Benjamin Encz published an article about the architecture of PlanGrid.

They moved to a Flux-inspired "unidirectional flow" approach where state changes are performed in a Store (in the backend, if you will) and updates pushed to the user interface (the frontend). No ad-hoc view updates, no shortcuts. User events are emitted, handled by the store, and state updates affect the view. That's it. So it's always obvious how the user interface got into the state it's in: all the details are plainly visible in the current state object.

Ben's post is very deep and detailed. You'll learn a ton from it:

  • architectural discussion: why "unidirection flow", and why Flux?
  • setup of actions/events and the store type
  • basic state–view bindings via Reactive Cocoa
  • how testing stores (and views) is straightforward with this setup

I can't wait for the next post in this series. Most of this easily applies to ReSwift, too, of course. And guess who just got inspired to refactor TableFlip so the model and view become even more loosely coupled?

Separating ReSwift Actions from UI Events

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Today was the second time during the development of TableFlip that I started to implement a new feature in the wrong way: starting with an explicit event type that is triggered by pressing a button in the user interface. This is a 1:1 mapping of user intent to an event that performs changes in the model. Next time I'll start from another point of view instead to not rush too many minuscule changes until I hit a roadblock and hate myself. Here's what went wrong.

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ReSwift, Law of Demeter, and Another Level of Indirection

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Benjamin Encz's presentation "Unidirectional Data Flow in Swift" about ReSwift features global app state: there's one AppState type that acts as the facade to model and navigation state which is the single point of truth of every state in the app. This is a game changer when you suffer from massive view controller syndrome. In this post, I'd like to show you how he envisions the state of an app and what a next step could look like.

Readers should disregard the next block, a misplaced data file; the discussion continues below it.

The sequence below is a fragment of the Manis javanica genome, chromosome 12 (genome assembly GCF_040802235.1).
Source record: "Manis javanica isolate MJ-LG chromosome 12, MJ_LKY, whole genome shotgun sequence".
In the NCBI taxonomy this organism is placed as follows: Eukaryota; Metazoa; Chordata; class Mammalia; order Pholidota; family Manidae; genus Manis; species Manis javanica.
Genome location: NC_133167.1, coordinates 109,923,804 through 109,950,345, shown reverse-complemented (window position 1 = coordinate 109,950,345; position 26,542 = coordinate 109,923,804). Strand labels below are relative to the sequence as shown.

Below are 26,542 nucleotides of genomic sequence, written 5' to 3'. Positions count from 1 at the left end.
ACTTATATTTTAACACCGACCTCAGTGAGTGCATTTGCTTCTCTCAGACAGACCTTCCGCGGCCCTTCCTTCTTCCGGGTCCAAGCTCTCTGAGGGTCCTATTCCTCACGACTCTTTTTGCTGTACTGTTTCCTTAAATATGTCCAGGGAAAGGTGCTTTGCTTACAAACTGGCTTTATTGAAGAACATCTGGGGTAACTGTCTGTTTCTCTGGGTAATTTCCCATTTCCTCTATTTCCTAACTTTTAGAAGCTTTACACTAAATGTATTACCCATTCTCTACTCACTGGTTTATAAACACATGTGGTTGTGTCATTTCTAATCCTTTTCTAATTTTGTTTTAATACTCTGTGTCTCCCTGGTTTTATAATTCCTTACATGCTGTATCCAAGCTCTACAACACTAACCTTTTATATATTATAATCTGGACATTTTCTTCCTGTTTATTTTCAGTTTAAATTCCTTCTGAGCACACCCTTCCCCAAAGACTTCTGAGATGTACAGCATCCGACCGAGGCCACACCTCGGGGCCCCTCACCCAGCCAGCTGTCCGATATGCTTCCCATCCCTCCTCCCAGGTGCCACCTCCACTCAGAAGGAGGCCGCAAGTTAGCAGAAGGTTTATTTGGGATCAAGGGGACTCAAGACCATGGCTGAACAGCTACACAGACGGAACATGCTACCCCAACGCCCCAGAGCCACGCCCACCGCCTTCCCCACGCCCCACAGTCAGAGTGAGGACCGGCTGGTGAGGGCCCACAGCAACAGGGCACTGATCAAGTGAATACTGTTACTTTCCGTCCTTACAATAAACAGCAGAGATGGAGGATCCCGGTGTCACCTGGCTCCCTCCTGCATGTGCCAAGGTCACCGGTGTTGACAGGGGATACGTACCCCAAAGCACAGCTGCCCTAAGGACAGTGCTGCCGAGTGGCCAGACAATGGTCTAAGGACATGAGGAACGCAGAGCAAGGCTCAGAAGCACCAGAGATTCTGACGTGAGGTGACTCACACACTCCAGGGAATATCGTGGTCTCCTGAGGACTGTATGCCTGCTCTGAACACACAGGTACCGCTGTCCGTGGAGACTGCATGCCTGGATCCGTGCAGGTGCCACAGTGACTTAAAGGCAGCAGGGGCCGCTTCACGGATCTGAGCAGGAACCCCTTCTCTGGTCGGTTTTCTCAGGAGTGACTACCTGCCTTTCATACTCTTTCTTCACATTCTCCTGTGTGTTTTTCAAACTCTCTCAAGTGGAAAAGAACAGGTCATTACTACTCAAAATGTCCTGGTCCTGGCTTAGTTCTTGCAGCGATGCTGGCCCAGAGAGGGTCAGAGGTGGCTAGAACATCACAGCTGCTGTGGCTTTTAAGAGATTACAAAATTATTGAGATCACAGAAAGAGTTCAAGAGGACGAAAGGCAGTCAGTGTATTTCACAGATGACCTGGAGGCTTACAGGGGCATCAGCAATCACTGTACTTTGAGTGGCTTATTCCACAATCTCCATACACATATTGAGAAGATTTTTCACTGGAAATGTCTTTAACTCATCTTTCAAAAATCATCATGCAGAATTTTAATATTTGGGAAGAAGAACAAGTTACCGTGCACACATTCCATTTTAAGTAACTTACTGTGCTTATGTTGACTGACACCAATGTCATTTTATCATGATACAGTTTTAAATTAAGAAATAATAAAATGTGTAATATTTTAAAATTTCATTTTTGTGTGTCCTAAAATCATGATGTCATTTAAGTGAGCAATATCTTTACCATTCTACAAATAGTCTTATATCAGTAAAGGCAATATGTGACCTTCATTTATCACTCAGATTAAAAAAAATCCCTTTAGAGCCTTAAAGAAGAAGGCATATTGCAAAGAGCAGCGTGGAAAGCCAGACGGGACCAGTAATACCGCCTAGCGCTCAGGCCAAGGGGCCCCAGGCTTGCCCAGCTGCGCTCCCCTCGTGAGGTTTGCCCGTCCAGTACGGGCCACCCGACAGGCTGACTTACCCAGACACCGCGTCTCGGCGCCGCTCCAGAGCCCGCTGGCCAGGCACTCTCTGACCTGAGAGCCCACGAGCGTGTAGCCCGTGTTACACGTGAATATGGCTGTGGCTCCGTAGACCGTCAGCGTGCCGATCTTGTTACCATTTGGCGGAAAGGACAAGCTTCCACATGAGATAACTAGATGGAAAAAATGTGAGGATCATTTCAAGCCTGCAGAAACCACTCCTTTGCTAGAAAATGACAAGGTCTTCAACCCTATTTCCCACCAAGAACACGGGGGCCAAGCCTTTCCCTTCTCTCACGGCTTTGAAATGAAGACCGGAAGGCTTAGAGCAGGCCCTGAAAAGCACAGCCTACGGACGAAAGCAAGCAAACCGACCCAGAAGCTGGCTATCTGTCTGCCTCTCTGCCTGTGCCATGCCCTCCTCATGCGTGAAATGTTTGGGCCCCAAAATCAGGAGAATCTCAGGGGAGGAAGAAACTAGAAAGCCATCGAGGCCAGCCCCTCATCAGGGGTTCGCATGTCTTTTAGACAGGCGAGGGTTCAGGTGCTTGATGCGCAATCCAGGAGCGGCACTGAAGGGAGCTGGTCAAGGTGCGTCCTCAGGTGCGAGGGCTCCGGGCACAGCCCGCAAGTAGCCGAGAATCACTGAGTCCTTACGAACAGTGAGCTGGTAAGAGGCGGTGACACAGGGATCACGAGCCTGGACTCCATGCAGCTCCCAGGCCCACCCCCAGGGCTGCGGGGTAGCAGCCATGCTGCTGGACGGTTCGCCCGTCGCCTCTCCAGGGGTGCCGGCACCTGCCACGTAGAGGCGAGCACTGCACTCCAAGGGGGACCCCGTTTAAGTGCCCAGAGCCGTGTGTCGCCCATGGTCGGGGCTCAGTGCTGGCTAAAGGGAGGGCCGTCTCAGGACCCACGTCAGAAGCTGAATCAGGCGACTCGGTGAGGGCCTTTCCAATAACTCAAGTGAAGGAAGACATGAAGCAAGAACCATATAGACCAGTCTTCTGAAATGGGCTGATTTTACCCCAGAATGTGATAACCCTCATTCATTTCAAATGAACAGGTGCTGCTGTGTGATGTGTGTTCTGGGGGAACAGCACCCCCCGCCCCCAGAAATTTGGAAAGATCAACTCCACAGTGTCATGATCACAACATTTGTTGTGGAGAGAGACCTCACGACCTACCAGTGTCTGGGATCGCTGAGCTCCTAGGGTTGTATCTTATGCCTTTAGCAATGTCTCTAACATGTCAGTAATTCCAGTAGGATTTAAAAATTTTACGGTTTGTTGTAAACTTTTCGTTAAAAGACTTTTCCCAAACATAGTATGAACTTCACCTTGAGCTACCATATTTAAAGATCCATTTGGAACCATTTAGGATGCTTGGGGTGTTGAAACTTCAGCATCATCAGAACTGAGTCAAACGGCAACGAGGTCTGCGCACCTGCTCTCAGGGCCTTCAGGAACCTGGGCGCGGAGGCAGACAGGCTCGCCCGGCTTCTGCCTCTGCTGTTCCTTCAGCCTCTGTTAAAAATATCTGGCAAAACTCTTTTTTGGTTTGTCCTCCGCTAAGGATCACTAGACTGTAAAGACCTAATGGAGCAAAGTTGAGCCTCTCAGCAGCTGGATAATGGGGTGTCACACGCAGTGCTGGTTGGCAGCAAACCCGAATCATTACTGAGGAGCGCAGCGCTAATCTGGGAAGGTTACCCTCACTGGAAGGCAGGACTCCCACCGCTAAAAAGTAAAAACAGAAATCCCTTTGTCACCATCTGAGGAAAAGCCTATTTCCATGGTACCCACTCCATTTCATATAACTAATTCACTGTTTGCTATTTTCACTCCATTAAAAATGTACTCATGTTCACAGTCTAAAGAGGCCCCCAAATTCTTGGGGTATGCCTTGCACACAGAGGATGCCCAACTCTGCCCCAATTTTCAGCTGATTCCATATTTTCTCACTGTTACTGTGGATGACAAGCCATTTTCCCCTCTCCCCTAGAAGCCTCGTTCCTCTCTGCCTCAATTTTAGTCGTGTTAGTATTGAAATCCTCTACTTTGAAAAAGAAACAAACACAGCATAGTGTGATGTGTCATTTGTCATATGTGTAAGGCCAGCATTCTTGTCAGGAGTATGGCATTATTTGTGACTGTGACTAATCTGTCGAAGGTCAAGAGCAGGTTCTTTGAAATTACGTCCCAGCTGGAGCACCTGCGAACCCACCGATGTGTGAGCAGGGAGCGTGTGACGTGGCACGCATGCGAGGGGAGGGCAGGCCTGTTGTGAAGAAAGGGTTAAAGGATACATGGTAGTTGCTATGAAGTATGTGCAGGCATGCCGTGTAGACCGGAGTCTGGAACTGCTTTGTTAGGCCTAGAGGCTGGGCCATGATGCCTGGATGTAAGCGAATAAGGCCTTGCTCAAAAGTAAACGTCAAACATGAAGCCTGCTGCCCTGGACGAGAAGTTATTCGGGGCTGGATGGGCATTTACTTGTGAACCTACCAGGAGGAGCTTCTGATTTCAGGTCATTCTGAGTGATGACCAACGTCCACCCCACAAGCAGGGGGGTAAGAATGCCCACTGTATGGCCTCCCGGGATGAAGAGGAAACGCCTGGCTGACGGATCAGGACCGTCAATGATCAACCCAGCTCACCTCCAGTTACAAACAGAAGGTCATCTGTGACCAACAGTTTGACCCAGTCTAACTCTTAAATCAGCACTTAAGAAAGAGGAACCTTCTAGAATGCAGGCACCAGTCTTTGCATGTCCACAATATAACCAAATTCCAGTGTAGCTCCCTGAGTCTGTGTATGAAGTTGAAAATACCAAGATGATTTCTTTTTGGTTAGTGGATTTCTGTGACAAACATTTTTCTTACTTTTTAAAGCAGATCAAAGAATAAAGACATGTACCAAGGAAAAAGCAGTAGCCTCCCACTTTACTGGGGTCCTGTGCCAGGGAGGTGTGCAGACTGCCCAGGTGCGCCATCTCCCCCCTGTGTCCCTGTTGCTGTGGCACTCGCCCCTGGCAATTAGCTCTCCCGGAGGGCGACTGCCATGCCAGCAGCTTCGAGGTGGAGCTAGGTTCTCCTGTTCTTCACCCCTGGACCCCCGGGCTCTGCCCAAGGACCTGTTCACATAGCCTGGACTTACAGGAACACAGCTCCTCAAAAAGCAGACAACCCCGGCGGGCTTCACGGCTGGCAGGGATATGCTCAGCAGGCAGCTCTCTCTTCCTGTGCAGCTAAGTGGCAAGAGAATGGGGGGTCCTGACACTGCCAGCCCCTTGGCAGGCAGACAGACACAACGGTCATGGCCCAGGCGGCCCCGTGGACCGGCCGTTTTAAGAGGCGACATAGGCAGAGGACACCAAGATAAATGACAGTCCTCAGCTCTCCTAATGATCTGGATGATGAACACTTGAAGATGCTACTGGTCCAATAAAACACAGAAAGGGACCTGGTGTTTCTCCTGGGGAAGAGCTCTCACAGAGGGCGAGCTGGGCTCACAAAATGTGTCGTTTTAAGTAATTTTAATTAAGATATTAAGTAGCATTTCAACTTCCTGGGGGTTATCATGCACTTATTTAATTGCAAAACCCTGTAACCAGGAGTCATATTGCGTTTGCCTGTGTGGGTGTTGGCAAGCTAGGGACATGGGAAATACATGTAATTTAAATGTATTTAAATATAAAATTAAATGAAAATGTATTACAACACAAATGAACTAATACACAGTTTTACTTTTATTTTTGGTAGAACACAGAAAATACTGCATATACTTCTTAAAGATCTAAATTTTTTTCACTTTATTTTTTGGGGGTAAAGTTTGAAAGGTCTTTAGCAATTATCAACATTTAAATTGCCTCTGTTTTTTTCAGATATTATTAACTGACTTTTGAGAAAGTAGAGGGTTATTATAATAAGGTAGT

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Events as Declarative State

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I think I found something better than closures to handle events. Instead of dispatching closures that are themselves the changes that should be performed, simply declare the change.

enum Action {
    case ResizeBanana(BananaId, Size)

Now you need some kind of action handler, which Benjamin Encz calls "reducer" in his presentation "Unidirectional Data Flow in Swift". Think of a list of reducers as a Chain of Responsibility only without the final consummation of the action. It is passed throughout the whole responder chain. Why reducer? Because they operate similar to the reduce function. The end result will be the combined result of all reducer's mutations.

This is cool, because no component needs to know what such an action entails – none except the appropriate reducers.

If closures were great because where you type them you can see what is going on (more like "how" in my opinion), a simple action enum is even simpler, telling what should happen.

Works well with CQRS, I imagine. Will have to write a demo app using CQRS sometime to validate.

The current project is called ReSwift and code is available on GitHub.